Roadmap for grinding and finishing stainless steel

Imagine a manufacturer being awarded a contract to produce critical stainless steel. Metal plates and tubular profiles are cut, bent, and welded before entering the finishing station. This component consists of plates welded vertically onto the pipeline. The weld looks good, but it is not in the perfect state that the customer wants. Therefore, the grinder requires longer time than usual to remove welding metal. Then, alas, a clear blue spot appeared on the surface – a clear sign of excessive heat supply. In this case, this means that the parts do not meet the customer’s requirements.
Polishing and finishing are usually done manually, requiring flexibility and skill. Considering all the costs already invested in the workpiece, errors during precision machining may be extremely costly. In addition, the cost of rework and installation of scrap metal is even higher for expensive thermal sensitive materials such as stainless steel. Coupled with complex situations such as pollution and passivation failures, the once lucrative stainless steel work may turn into a disaster of losing money or even damaging reputation.
How can manufacturers prevent all of this? They can start by learning grinding and precision machining, learning each method and how they affect stainless steel workpieces.
These are not synonyms. In fact, everyone has fundamentally different goals. Polishing can remove burrs and excess welding metal and other materials, and surface treatment can be completed by finishing the metal. When you consider that grinding with large wheels can quickly remove a large amount of metal, leaving a very deep ‘surface’, this confusion is understandable. But when polishing, scratches are only a consequence, with the aim of quickly removing materials, especially when using heat-sensitive metals such as stainless steel.
Fine machining is carried out in stages, with operators starting with coarser abrasives and then using finer grinding wheels, non-woven abrasives, possibly felt pads and polishing paste to obtain mirror finish machining. The goal is to achieve a certain final effect (graffiti pattern). Each step (finer gravel) will remove deeper scratches from the previous step and replace them with smaller scratches.
Due to the different purposes of grinding and finishing, they often cannot complement each other, and if the wrong consumables strategy is used, they can even offset each other. In order to remove excess welding metal, the operator left very deep scratches with a grinding wheel and then handed the parts over to a dresser, which now has to spend a lot of time removing these deep scratches. This sequence from grinding to precision machining is still the most effective way to meet customer precision machining requirements. But again, they are not complementary processes.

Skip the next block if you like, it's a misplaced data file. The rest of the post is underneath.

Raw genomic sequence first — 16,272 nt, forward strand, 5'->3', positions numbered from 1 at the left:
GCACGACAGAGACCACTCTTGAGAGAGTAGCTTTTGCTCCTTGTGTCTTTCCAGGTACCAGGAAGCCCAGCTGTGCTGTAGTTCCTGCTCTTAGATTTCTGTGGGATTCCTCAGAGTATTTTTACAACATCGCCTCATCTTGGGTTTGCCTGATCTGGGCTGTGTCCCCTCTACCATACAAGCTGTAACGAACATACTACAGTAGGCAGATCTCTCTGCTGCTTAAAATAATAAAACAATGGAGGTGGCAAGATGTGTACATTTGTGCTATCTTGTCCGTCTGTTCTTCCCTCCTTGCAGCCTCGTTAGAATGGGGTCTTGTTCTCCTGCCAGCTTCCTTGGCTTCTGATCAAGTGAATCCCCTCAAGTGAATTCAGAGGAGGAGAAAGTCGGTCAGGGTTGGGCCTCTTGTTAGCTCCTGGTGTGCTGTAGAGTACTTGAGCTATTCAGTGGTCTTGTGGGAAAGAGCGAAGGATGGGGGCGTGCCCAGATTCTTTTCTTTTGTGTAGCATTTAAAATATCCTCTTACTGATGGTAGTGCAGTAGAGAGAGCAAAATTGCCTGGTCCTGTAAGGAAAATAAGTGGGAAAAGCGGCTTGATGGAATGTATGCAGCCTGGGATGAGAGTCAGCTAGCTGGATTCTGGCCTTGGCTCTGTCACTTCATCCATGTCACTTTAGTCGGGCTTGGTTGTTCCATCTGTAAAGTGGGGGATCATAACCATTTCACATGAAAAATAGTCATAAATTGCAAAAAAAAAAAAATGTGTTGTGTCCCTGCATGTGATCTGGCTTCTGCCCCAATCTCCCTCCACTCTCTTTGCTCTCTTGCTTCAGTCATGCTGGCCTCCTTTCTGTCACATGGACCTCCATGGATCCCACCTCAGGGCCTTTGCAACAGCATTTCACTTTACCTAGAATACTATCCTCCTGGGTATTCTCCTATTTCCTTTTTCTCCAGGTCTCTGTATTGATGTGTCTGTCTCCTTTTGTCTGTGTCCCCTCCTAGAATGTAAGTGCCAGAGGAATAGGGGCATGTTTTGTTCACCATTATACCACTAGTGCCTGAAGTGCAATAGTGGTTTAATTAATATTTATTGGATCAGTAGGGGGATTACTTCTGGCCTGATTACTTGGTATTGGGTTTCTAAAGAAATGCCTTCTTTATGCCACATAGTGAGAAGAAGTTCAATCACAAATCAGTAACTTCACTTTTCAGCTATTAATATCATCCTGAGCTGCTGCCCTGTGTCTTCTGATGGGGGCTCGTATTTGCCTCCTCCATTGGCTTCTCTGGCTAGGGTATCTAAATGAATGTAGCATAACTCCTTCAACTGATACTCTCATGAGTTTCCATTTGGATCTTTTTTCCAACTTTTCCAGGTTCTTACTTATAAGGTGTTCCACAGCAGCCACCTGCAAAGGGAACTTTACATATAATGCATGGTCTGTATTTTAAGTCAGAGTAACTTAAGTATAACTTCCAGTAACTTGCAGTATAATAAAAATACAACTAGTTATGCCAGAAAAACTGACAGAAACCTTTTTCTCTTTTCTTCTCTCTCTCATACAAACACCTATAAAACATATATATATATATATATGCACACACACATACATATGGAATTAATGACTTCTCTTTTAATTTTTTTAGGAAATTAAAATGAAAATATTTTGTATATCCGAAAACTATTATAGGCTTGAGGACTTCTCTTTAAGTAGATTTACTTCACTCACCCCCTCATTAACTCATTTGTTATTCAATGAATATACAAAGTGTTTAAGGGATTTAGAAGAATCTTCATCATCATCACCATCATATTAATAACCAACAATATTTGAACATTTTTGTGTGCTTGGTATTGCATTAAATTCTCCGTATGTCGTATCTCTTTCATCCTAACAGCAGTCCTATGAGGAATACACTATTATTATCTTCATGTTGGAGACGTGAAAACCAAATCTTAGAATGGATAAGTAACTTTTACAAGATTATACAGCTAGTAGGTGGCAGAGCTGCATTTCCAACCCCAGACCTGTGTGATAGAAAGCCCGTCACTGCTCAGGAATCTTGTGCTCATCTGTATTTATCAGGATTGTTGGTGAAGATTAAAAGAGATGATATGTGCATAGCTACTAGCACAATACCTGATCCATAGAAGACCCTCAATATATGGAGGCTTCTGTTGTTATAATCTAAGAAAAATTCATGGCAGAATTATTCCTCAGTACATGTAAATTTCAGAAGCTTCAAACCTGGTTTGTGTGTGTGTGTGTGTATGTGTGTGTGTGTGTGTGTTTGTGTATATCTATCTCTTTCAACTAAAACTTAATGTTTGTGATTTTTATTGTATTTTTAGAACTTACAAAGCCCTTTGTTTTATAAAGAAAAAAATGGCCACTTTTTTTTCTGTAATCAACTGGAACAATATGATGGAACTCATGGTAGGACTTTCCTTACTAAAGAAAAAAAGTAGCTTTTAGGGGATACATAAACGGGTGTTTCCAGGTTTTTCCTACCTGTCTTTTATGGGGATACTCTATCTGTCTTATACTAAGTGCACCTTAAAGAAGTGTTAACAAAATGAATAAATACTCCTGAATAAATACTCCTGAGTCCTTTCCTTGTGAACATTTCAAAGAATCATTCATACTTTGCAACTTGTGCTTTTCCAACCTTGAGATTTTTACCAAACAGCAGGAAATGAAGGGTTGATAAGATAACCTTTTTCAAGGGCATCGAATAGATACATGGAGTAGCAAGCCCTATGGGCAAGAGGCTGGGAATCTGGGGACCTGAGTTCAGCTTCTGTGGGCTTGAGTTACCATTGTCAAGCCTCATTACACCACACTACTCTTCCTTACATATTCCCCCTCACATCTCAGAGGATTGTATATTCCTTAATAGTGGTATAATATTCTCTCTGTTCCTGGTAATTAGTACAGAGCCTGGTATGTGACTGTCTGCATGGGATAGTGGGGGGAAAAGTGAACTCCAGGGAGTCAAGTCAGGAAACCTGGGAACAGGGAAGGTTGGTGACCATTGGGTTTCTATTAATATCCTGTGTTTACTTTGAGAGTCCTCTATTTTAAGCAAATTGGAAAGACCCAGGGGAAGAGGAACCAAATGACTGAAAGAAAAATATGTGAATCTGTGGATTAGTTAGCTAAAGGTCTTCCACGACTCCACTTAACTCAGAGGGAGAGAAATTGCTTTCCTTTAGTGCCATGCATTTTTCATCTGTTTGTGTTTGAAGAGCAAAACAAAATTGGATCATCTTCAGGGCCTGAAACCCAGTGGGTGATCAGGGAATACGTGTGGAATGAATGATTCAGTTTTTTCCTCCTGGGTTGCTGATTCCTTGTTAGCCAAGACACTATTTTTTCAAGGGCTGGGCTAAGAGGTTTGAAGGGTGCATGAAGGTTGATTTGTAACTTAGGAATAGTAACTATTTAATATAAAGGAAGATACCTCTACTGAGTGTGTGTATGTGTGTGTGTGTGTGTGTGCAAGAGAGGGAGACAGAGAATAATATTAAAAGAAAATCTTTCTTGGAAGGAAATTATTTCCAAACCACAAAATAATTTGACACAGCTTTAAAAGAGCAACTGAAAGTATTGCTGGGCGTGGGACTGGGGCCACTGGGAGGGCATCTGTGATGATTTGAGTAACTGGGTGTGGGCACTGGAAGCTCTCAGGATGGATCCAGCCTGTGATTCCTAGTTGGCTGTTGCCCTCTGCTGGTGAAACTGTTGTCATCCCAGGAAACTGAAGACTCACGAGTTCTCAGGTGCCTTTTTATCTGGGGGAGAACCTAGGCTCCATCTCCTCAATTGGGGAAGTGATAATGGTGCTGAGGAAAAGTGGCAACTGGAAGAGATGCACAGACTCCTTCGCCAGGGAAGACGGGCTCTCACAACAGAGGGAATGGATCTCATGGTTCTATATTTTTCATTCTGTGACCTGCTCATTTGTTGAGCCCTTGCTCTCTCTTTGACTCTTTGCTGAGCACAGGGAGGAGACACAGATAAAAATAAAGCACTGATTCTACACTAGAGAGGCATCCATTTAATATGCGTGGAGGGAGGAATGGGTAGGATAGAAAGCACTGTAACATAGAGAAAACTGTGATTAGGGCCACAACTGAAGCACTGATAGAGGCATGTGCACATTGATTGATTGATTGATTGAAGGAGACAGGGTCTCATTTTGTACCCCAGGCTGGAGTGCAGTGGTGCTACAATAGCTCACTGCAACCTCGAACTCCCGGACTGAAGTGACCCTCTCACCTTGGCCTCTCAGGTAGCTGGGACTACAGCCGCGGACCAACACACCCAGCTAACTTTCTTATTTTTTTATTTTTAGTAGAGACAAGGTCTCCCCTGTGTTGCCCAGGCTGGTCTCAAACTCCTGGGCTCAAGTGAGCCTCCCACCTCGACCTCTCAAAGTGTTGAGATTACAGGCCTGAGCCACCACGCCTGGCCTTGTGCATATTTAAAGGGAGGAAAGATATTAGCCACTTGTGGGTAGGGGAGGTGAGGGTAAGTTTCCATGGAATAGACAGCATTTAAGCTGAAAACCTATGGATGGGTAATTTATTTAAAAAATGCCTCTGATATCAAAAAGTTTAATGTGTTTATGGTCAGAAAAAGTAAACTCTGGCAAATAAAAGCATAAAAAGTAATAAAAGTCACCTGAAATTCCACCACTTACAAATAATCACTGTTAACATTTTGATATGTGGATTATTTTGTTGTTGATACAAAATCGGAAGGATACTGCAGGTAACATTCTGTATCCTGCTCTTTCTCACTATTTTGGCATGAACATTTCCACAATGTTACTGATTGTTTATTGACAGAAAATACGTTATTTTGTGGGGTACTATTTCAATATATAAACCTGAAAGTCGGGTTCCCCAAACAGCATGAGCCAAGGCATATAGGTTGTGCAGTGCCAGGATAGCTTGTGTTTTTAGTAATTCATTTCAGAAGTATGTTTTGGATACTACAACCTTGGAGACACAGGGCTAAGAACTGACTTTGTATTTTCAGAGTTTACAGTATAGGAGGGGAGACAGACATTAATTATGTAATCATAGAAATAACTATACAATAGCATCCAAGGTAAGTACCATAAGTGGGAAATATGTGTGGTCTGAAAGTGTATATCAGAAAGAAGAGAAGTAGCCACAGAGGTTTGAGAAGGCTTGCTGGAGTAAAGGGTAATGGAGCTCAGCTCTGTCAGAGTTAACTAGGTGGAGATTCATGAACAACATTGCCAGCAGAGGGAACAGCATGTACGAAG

Usually, workpiece surfaces designed for manufacturability do not require grinding and finishing. Only grinding the parts can achieve this, as grinding is the fastest way to remove welds or other materials, and the deep scratches left by the grinding wheel are exactly what the customer wants. The manufacturing method of parts that only require precision machining does not require excessive material removal. A typical example is a stainless steel part with an aesthetically pleasing weld protected by tungsten gas, which simply needs to be mixed and matched with the substrate surface pattern.
Grinding machines equipped with low material removal wheels can cause serious problems when processing stainless steel. Similarly, excessive heat can cause blueing and alter the properties of the material. The goal is to keep stainless steel as low as possible throughout the entire process.
To achieve this, selecting the wheel with the fastest disassembly speed based on the application and budget will help. Grinding wheels with zirconium particles grind faster than alumina, but in most cases, ceramic wheels work best.
Ceramic particles are very sturdy and sharp, and wear in a unique way. Their wear is not smooth, but as they gradually decompose, they still maintain sharp edges. This means that their material removal speed is very fast, usually several times faster than other grinding wheels. This usually causes the glass to turn into circles that are well worth the additional cost. They are an ideal choice for processing stainless steel because they can quickly remove large debris, generate less heat and deformation.
Regardless of the type of grinding wheel chosen by the manufacturer, the possibility of contamination must be considered. Most manufacturers know that they cannot use the same grinding wheel for both carbon steel and stainless steel. Many companies physically separate carbon and stainless steel grinding businesses. Even small sparks from carbon steel falling on stainless steel parts can cause pollution problems. Many industries, such as pharmaceuticals and the nuclear industry, require environmentally friendly consumer goods

Post time: Aug-03-2023